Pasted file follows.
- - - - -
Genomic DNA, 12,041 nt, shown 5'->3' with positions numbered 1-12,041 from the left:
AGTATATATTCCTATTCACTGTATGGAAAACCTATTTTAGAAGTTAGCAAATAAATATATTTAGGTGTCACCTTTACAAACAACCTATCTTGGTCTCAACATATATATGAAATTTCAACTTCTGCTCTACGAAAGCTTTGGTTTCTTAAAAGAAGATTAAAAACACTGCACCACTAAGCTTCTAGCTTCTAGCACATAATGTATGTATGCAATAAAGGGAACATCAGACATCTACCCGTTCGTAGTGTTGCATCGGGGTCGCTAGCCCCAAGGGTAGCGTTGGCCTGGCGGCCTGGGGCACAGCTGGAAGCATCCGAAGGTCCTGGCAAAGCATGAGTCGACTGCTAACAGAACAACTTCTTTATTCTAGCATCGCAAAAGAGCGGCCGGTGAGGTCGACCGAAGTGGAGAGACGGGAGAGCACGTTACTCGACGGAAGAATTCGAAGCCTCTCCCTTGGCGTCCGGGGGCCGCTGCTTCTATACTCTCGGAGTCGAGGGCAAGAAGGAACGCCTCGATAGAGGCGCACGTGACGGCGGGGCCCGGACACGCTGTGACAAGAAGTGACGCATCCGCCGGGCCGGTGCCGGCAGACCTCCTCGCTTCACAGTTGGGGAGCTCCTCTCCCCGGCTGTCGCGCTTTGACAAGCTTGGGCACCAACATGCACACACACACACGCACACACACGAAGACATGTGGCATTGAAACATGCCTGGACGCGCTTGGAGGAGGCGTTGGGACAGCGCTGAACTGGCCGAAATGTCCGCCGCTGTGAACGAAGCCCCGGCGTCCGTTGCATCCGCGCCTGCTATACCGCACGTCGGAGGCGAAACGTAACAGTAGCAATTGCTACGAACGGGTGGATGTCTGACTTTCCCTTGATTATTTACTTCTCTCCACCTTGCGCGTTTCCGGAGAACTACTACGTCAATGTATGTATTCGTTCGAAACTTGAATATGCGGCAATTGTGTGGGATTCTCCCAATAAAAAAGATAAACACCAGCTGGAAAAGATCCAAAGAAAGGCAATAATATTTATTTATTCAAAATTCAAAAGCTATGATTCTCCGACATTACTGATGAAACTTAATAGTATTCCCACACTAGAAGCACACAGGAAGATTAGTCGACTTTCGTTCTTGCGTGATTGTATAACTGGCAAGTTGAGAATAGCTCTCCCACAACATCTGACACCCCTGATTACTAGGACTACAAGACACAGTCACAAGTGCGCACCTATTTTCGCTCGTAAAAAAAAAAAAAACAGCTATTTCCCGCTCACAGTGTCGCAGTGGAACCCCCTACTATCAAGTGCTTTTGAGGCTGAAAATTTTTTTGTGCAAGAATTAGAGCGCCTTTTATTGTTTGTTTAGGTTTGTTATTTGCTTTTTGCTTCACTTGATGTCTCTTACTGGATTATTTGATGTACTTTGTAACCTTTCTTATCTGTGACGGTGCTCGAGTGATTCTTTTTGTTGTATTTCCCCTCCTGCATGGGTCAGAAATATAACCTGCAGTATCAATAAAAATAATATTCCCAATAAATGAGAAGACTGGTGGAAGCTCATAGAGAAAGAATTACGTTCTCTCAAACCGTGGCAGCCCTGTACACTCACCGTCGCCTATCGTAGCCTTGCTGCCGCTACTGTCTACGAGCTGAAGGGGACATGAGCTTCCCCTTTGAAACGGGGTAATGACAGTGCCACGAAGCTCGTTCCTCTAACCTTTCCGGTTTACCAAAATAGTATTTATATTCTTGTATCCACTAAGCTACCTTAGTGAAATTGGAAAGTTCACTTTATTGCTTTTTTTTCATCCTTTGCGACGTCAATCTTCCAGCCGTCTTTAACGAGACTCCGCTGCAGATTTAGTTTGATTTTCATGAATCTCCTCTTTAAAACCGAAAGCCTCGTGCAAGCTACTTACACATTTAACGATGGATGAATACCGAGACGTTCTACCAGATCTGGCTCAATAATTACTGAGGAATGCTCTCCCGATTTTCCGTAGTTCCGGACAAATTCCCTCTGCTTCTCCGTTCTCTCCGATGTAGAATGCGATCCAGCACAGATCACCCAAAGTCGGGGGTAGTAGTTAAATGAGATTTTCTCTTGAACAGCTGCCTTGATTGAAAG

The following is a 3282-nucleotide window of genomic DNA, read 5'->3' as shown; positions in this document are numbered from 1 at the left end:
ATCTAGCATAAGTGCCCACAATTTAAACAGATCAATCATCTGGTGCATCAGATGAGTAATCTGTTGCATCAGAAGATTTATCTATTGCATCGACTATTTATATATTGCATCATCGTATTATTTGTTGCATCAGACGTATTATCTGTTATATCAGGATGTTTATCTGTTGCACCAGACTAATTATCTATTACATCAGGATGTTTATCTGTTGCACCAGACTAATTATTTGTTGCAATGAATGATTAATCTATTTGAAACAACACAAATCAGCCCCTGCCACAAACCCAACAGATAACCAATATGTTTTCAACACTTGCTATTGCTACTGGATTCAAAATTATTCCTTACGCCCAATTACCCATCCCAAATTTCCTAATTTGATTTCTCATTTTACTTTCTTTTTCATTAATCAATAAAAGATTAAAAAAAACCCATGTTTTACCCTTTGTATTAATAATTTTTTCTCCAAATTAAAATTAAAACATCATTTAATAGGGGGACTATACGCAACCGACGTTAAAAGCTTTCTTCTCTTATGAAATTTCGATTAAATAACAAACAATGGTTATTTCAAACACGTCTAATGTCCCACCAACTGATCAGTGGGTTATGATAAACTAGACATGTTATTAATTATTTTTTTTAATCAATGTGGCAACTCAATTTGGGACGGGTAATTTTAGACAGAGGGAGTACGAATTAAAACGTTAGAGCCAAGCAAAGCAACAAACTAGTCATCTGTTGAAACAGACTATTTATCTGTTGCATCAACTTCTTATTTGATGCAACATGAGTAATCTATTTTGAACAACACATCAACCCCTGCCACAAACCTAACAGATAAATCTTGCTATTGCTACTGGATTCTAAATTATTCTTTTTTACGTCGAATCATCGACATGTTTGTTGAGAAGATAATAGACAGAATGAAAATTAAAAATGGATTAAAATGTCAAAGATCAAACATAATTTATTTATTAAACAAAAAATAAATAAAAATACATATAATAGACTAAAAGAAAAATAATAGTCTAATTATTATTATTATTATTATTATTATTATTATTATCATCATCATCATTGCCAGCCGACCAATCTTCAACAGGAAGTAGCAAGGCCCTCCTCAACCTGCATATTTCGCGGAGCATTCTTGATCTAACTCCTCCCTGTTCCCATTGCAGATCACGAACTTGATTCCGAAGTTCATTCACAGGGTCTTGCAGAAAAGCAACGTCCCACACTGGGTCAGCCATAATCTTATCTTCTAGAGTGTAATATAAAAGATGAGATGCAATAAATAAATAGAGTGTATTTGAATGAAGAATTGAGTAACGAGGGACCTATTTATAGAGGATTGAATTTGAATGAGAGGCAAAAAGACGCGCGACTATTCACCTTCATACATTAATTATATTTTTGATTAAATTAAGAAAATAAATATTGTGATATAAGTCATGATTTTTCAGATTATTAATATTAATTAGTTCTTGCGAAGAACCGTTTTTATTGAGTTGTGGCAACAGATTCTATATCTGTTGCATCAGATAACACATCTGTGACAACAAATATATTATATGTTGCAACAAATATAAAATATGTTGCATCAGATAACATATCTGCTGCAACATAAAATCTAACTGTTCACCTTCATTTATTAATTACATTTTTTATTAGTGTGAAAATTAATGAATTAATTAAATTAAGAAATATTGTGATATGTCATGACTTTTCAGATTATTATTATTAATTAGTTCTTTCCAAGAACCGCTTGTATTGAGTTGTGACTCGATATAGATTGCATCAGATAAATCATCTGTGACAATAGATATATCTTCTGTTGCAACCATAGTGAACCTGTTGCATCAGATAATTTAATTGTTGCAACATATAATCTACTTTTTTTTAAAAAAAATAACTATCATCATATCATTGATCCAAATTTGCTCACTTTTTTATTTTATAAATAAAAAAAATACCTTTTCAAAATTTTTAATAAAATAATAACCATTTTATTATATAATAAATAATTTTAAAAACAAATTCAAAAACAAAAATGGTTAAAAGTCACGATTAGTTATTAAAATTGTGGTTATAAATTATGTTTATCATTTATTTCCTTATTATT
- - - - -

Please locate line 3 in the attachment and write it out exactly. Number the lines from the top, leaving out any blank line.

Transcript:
The following is a 3282-nucleotide window of genomic DNA, read 5'->3' as shown; positions in this document are numbered from 1 at the left end: